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Lawnmower World

January 22, 2009

 
Bowling greens, cricket pitches, afternoon tea in the sunshine; we British are very proud of our lawns. Martyn Oliver learns the history of grass-cutting.

Just a few hundred yards from the Victorian splendour of Southport’s Lord Street, its elegant arcades, its wrought iron canopies and its boulevard-style layout, you’ll find a hidden gem that receives visitors from all over the world. It’s well signposted, to be sure, but you could be forgiven for thinking you’d taken a wrong turn, for, step away from the bustle and glamour of the town-centre stores, galleries and banks, cross the railway lines, and you find yourself in Shakespeare Street, a road of terraced houses and local shops. And on the corner is Stanleys Garden Machinery Warehouse, home of the British Lawnmower Museum.

Squeeze past the bales of razor wire in the doorway, the forks and spades, the shelves of screws and washers and, yes, the rows of shining brand-new grass cutters, climb the narrow staircase, and you enter Lawnmower World.

The 'Multim in Parvo' by Messrs Green and Son © Martyn Oliver 2008

The Museum’s curator, Brian Radam, began to work at Stanleys, the family hardware business, as a boy, and then served an apprenticeship with mower manufacturer ATCO (the Atlas Chain Company). On his return to Shakespeare Street he became responsible for the lawnmower side of the business. Lawnmower engineering had reached a peak by the mid-20th century which meant that, with maintenance and the occasional spare part, most mowers would go on for ever. Stanleys made a speciality of collecting and restoring old-but-good machines and supplying hard-to-find replacement parts; and it is on this foundation that Lawnmower World is based.

The lawnmower was invented in 1830. Prior to that, gangs of men equipped with scythes toured the countryside, mowing the aristocracy’s fine parkland at great expense as they went; flocks of

How did a scytheman vary the height of his cut? By changing his boots for a pair with thinner – or thicker – soles. Once he achieved adult height, a scytheman worked with the same scythe throughout his life, and became intimately aware of its size and exactly where it would cut.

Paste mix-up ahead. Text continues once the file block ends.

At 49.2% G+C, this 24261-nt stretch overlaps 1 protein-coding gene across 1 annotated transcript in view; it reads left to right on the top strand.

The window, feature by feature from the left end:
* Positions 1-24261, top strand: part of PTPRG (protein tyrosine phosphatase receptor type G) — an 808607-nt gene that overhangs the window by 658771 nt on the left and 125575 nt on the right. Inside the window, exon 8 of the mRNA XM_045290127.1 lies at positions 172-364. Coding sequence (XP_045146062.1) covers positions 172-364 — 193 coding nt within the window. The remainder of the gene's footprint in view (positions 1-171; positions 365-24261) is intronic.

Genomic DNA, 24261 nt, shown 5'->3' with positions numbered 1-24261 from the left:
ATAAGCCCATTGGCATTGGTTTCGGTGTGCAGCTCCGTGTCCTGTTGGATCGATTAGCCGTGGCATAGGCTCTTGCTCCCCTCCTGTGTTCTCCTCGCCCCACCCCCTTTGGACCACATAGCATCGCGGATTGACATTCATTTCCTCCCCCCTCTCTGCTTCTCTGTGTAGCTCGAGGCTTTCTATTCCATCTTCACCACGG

sheep took care of the rest. But in 1830 Edwin Budding, a textile engineer, adapted and scaled-up a machine that literally shaved the bobbles from woven fabric into one that cut grass instead. Instead of the scythe’s slicing action, Budding’s machine (he called it the “New Automaton”) used a scissor action – more efficient and easier to control. And every lawnmower since then (Brian Radam makes the distinction between “lawnmowers” and “grass-cutters”: grass-cutters – the hovers and the rotaries – merely chop and tear the blades of grass indiscriminately, while a lawnmower cuts them cleanly, neatly and accurately) has followed Budding’s principle.

'The Britisher' by Messrs Shanks
© Martyn Oliver 2008

The jumble of machinery that greets your eyes as you enter the Museum is almost too much to take in. You might think they’ve examples of every mower made, but there are still one or two gaps in the collection. But only one or two. (They don’t have a Budding original – yet – though they do have Budding’s patent.) There are early machines from Ransomes of Ipswich and Scottish firm Shanks (of Shanks’s Pony fame), and shining, ride-on leviathans from ATCO and fire-engine manufacturer Dennis. I was fortunate to have Ian Britstone, the Museum’s archivist, to guide me through the gear wheels and the grassboxes, though all visitors are provided with an audio guide. Amongst many others, Ian introduced me to the Multim in Parvo (‘Much in Little’, a narrow mower for cutting the grass between gravestones), the Silens Messor (‘Quiet Cutter’, so called because it was driven by a newfangled chain rather than toothed gears), and ATCO’s Driver Training Car, a converted ride-on motor mower with a car body from 1940, developed to teach large numbers of people to drive as part of the war effort. And he showed me the collection of overshoes which were made so that horses (and elephants) wouldn’t mark the greensward when towing the heavier mowers.

So what is it that makes Lawnmower World so popular? Well, for one thing, it symbolizes Britain’s one-time worldwide influence – for Britain’s colonists took their love of lawns with them wherever they went, and kept them in the traditional manner that was followed nowhere else in the world but the British Empire. For another, it encapsulates a branch of uniquely British engineering that has been completely successful; one that represents the democratization of society – for, with the invention of the lawnmower, ordinary households too could afford to have their lawns; and at the same time one that is on a scale small enough that we can all identify with it. Lawnmower World speaks to our heritage and our pride as a nation.
 

For more information, telephone 01704 501336, or visit www.lawnmowerworld.co.uk

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